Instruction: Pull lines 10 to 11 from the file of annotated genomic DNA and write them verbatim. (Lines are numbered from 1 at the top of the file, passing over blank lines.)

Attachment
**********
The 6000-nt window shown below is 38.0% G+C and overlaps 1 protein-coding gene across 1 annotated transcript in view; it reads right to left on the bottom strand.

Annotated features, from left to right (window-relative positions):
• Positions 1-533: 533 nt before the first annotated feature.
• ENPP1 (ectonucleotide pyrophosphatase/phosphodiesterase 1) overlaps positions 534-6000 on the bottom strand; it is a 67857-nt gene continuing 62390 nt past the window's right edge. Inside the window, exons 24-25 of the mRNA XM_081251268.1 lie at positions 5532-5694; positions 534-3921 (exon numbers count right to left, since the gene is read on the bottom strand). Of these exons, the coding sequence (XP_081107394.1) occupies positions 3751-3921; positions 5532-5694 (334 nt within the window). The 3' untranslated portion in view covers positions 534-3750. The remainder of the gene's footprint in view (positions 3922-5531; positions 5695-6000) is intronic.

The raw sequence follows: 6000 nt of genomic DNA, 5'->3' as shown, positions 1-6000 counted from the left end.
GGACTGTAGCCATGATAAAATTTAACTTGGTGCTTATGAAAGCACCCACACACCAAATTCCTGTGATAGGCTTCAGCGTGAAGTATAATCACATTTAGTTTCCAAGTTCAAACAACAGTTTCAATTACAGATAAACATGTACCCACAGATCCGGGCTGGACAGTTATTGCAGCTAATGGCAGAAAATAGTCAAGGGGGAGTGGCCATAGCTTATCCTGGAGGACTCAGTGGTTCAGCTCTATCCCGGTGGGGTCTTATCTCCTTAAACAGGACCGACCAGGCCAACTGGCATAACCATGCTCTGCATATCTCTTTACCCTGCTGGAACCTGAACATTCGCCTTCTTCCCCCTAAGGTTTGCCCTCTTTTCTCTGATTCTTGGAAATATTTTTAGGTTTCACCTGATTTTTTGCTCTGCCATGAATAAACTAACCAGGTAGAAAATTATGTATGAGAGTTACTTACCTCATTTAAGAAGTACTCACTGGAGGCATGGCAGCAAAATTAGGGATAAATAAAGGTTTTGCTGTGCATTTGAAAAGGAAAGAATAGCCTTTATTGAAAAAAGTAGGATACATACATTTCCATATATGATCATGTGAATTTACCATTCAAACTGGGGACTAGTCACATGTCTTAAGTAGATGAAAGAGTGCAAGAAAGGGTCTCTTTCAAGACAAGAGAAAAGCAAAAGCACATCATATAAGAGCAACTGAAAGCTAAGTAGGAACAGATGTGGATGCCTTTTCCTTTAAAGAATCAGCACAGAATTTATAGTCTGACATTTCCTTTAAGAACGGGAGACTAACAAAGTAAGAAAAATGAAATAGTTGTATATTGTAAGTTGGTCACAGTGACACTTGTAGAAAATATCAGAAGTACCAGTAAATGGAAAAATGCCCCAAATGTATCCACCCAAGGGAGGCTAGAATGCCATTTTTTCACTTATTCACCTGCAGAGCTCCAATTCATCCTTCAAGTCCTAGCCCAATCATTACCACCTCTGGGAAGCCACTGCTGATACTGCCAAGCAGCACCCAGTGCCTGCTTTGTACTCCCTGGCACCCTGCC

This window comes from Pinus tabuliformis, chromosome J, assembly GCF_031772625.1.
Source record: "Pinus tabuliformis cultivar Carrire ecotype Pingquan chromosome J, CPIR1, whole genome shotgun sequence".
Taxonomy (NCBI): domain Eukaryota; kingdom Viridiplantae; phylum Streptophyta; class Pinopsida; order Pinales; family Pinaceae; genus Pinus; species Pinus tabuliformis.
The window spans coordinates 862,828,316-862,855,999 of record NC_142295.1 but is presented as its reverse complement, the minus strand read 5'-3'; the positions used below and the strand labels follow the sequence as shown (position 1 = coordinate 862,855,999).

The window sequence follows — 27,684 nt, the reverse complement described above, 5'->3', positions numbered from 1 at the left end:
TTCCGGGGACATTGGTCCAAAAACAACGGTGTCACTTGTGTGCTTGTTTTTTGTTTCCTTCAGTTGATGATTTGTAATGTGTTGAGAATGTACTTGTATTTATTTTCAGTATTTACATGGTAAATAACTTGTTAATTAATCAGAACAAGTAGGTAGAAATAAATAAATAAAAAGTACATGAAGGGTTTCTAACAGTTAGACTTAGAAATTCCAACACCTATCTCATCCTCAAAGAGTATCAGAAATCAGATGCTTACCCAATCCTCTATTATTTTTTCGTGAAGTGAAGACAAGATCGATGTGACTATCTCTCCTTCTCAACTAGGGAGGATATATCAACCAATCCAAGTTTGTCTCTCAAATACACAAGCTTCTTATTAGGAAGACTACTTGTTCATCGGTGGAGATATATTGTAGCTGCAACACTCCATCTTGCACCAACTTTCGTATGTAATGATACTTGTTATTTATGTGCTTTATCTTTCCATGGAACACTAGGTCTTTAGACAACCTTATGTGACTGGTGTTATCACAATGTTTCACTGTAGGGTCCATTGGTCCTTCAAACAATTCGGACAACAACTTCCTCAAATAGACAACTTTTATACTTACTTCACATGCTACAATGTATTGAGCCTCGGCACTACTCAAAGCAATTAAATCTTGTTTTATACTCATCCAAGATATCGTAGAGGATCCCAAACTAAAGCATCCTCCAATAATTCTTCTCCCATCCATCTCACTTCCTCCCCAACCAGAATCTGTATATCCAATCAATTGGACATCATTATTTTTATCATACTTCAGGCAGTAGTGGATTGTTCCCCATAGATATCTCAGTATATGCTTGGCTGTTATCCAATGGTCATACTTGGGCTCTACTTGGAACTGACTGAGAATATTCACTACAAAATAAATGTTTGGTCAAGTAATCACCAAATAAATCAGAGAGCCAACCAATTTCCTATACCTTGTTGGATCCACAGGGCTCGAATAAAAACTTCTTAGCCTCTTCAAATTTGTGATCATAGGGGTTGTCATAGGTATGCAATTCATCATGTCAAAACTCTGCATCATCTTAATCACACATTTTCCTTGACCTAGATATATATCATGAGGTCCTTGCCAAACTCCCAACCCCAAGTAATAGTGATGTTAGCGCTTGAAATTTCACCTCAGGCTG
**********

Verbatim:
The window spans coordinates 862,828,316-862,855,999 of record NC_142295.1 but is presented as its reverse complement, the minus strand read 5'-3'; the positions used below and the strand labels follow the sequence as shown (position 1 = coordinate 862,855,999).

The window sequence follows — 27,684 nt, the reverse complement described above, 5'->3', positions numbered from 1 at the left end: